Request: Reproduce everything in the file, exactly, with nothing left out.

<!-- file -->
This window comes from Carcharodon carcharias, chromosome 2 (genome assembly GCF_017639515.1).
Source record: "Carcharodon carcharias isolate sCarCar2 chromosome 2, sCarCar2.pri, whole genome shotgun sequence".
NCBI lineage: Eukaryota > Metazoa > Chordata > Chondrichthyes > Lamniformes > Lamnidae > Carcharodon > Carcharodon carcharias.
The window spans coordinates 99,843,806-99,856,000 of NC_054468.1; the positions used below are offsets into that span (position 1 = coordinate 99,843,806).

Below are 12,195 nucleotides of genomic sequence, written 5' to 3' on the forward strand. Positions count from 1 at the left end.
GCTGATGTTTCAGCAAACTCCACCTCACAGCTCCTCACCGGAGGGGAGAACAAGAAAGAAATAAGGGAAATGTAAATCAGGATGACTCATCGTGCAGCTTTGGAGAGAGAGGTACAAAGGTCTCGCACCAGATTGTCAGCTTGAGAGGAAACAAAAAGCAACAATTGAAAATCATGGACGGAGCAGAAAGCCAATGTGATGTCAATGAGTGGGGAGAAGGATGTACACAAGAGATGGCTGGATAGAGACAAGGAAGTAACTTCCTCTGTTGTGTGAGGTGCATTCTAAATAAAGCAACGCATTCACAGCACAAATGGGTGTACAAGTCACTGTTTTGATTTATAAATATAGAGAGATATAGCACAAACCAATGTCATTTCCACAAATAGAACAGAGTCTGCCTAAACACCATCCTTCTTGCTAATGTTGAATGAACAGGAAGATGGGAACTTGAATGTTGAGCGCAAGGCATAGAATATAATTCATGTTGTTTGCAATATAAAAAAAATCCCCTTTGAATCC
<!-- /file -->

This window comes from Carcharodon carcharias, chromosome 2 (genome assembly GCF_017639515.1).
Source record: "Carcharodon carcharias isolate sCarCar2 chromosome 2, sCarCar2.pri, whole genome shotgun sequence".
NCBI lineage: Eukaryota > Metazoa > Chordata > Chondrichthyes > Lamniformes > Lamnidae > Carcharodon > Carcharodon carcharias.
The window spans coordinates 99,843,806-99,856,000 of NC_054468.1; the positions used below are offsets into that span (position 1 = coordinate 99,843,806).

Below are 12,195 nucleotides of genomic sequence, written 5' to 3' on the forward strand. Positions count from 1 at the left end.
GCTGATGTTTCAGCAAACTCCACCTCACAGCTCCTCACCGGAGGGGAGAACAAGAAAGAAATAAGGGAAATGTAAATCAGGATGACTCATCGTGCAGCTTTGGAGAGAGAGGTACAAAGGTCTCGCACCAGATTGTCAGCTTGAGAGGAAACAAAAAGCAACAATTGAAAATCATGGACGGAGCAGAAAGCCAATGTGATGTCAATGAGTGGGGAGAAGGATGTACACAAGAGATGGCTGGATAGAGACAAGGAAGTAACTTCCTCTGTTGTGTGAGGTGCATTCTAAATAAAGCAACGCATTCACAGCACAAATGGGTGTACAAGTCACTGTTTTGATTTATAAATATAGAGAGATATAGCACAAACCAATGTCATTTCCACAAATAGAACAGAGTCTGCCTAAACACCATCCTTCTTGCTAATGTTGAATGAACAGGAAGATGGGAACTTGAATGTTGAGCGCAAGGCATAGAATATAATTCATGTTGTTTGCAATATAAAAAAAATCCCCTTTGAATCC